Dr. John E. Johnson

Dr. John E. Johnson

On Propriety

This past weekend our congregation had the privilege of listening to some world class music. A guest musician, known for his mastery in music, accepted our invitation to come, and what we heard from the keyboards of both piano and organ was absolutely stunning.

But I noticed something, something that I am observing more and more. We have lost a certain appropriateness. I’m not sure if this is the right word. Propriety? Politeness? Decorum? Correctness? I’m finding myself asking with increasing frequency this question–Have we as a culture become so casual we have lost a certain correctness? Lost sight of social norms?

Back to the service. While we listened to some beautiful pieces prior to the service, there were a number of ongoing conversations that also contributed to the sounds in the sanctuary. A work of art to behold was being treated by some as background music. It might not have bothered me so much if it were not for an experience I had days earlier in the same setting. It was a memorial service, and as the mourners filed in on this summer evening, I could not help but notice that thy came in a mix of suits, casual dress, shorts and flip-flops.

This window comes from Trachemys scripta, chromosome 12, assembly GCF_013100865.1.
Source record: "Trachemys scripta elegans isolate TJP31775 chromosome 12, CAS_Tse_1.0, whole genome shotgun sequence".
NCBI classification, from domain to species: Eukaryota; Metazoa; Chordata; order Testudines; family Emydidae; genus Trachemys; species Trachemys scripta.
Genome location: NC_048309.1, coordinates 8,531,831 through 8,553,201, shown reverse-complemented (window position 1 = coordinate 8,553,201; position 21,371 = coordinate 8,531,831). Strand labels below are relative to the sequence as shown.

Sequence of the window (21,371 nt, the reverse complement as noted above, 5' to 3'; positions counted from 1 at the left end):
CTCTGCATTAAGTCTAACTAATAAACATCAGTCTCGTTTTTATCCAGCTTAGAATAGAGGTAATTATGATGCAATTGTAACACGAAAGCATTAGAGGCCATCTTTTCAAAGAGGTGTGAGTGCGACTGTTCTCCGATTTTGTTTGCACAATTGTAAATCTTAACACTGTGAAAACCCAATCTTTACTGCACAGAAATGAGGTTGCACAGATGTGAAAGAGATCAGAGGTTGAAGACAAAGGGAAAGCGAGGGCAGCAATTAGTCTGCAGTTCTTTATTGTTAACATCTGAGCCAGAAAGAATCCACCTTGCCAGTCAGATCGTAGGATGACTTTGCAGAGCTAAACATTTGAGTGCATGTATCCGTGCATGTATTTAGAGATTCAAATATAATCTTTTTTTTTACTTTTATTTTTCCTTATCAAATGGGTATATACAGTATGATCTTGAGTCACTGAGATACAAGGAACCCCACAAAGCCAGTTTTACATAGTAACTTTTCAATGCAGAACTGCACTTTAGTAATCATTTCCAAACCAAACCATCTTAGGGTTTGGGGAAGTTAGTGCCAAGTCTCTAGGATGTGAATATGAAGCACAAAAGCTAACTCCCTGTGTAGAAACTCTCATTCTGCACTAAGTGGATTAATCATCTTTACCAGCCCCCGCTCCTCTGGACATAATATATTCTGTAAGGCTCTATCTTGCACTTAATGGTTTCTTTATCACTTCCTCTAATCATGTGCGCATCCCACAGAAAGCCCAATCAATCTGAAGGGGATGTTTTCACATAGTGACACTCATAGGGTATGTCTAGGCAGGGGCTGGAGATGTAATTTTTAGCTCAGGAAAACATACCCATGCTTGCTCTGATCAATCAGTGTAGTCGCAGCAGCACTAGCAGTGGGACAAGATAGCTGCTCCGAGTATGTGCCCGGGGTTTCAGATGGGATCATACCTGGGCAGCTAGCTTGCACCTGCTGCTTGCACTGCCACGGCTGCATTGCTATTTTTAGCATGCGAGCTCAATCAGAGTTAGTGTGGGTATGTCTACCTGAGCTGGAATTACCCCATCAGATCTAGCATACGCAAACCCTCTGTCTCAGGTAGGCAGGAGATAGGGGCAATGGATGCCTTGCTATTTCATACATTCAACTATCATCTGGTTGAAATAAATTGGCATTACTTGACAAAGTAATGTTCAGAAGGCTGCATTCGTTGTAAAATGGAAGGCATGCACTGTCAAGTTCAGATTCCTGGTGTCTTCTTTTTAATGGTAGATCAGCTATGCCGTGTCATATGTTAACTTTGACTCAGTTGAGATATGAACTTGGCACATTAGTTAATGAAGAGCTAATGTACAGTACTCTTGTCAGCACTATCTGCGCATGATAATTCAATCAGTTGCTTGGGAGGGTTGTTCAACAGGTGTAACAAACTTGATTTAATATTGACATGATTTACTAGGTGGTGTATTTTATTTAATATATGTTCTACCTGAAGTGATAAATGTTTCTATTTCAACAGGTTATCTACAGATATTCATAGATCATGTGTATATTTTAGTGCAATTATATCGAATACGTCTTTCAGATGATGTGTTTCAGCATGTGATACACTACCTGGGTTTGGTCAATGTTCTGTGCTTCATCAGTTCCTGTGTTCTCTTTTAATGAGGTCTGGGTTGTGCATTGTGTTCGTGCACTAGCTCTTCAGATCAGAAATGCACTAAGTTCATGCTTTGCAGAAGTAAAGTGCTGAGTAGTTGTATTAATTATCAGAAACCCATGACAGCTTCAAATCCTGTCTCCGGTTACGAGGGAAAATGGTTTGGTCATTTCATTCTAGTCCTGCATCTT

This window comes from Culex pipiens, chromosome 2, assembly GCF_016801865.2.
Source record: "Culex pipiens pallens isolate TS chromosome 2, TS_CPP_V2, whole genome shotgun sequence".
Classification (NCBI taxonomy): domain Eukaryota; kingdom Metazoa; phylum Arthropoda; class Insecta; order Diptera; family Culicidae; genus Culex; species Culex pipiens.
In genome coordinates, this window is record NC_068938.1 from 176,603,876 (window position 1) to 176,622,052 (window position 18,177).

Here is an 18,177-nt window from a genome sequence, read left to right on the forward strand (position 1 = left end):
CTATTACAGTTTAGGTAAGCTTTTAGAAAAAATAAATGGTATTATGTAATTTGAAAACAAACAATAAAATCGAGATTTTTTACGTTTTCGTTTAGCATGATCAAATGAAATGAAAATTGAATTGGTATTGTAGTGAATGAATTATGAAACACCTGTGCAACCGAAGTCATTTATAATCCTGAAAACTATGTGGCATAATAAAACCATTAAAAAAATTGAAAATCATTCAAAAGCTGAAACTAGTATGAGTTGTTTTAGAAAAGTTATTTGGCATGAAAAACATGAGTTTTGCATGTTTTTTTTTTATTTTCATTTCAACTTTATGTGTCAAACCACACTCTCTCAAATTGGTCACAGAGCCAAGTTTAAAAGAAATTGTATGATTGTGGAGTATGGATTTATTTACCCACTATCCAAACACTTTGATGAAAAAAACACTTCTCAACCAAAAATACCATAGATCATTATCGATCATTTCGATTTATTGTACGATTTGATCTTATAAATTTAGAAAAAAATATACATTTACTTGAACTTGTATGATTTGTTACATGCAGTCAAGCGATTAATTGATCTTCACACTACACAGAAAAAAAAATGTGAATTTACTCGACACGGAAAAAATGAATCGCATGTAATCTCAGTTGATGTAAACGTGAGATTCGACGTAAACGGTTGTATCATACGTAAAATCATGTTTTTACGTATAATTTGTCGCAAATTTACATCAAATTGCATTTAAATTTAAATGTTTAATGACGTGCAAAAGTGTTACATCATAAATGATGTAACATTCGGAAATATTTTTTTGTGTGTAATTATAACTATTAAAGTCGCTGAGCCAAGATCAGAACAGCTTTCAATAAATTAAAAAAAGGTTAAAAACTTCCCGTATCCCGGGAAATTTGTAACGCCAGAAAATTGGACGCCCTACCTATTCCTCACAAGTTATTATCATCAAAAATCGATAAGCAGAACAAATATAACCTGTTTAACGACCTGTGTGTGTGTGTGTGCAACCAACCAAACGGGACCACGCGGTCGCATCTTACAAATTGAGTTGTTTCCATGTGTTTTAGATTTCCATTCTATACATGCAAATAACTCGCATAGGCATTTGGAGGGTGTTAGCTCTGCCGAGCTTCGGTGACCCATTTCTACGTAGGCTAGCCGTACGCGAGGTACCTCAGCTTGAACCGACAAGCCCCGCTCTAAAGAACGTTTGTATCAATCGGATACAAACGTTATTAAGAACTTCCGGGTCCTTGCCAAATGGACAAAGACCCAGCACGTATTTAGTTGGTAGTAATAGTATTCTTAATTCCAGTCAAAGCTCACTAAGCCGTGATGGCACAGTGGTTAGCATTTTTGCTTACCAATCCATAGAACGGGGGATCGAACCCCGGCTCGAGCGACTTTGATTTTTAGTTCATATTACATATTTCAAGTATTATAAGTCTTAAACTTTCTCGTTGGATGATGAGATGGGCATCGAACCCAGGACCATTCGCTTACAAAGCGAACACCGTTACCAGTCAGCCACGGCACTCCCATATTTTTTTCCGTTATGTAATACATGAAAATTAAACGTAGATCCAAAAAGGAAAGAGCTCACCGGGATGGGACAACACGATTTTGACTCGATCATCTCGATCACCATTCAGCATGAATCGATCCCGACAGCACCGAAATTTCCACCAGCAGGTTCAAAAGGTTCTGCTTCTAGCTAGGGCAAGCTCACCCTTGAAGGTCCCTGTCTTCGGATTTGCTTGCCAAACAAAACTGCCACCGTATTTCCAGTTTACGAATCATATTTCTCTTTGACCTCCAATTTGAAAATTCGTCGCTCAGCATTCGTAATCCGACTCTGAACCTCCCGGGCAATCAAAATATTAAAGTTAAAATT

Something is amiss here—at least to me. Maybe I am beginning to become a stuffed shirt. A fuddy-duddy. Is this something generational? A modernist struggling with postmodernity? I am fine with casual. I have little patience with people who look only on the outward; who carry a legalistic tone; who measure one’s spirituality by whether one adheres or does not adhere to no coffee in the sanctuary. But  I wonder at times if we no longer know how to be proper? Does it matter? So much of contemporary style seems to be about appearing disheveled. But is this casualness really a cover for sloppy? Cool a cover for lazy? Have we succumbed to a messiness both in dress and how we socially function that is “stylish”, when in reality it is a reflection of a life that has become disordered? Have we used “authentic” to rationalize our behavior, when it is really a lack of respect, a lack of awareness, and a failure to be sensitive to the moment?